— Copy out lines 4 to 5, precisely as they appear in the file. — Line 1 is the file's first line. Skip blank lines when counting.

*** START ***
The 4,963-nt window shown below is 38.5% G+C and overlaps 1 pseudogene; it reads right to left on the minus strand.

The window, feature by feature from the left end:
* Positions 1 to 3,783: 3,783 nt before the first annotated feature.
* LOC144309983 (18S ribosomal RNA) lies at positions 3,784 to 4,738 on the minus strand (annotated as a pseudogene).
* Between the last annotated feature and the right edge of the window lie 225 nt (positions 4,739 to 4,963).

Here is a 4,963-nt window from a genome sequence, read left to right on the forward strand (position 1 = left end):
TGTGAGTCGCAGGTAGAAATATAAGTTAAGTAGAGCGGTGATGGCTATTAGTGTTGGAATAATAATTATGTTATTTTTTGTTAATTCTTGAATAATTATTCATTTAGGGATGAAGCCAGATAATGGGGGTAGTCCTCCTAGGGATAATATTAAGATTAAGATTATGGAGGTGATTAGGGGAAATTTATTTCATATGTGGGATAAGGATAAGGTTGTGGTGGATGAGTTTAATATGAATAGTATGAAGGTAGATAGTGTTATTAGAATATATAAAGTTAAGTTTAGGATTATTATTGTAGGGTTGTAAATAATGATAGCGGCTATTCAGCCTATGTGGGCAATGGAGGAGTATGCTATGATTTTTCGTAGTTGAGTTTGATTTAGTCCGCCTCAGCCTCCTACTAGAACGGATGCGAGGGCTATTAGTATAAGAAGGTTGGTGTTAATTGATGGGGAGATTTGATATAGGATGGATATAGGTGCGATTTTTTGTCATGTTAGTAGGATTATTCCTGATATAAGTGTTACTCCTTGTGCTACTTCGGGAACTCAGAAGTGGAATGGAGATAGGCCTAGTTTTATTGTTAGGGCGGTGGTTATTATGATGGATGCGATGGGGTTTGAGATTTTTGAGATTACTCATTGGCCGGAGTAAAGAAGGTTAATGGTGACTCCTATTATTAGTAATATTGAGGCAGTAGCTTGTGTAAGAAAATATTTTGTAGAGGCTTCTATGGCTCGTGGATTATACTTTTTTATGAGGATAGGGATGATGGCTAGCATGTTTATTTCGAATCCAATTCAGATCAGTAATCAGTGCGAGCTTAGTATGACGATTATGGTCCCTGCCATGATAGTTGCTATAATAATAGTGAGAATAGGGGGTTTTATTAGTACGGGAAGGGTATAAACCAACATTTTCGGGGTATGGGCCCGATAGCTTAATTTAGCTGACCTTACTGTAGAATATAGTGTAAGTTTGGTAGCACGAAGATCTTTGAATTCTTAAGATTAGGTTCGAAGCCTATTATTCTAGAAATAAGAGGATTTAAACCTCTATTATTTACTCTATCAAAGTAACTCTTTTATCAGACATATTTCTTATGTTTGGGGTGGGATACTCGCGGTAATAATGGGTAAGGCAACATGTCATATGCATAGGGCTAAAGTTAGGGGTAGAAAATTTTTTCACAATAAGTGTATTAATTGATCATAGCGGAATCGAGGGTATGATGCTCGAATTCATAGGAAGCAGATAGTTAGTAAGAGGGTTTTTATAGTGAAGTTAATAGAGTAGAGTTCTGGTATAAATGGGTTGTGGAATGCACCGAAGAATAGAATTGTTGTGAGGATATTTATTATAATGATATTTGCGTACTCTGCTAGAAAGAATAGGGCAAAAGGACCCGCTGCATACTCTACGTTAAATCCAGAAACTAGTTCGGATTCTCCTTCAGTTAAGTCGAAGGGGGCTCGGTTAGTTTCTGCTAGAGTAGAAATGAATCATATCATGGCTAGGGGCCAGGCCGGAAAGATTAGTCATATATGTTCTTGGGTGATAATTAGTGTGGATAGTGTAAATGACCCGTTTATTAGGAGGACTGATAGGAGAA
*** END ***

* LOC144309983 (18S ribosomal RNA) lies at positions 3,784 to 4,738 on the minus strand (annotated as a pseudogene).
* Between the last annotated feature and the right edge of the window lie 225 nt (positions 4,739 to 4,963).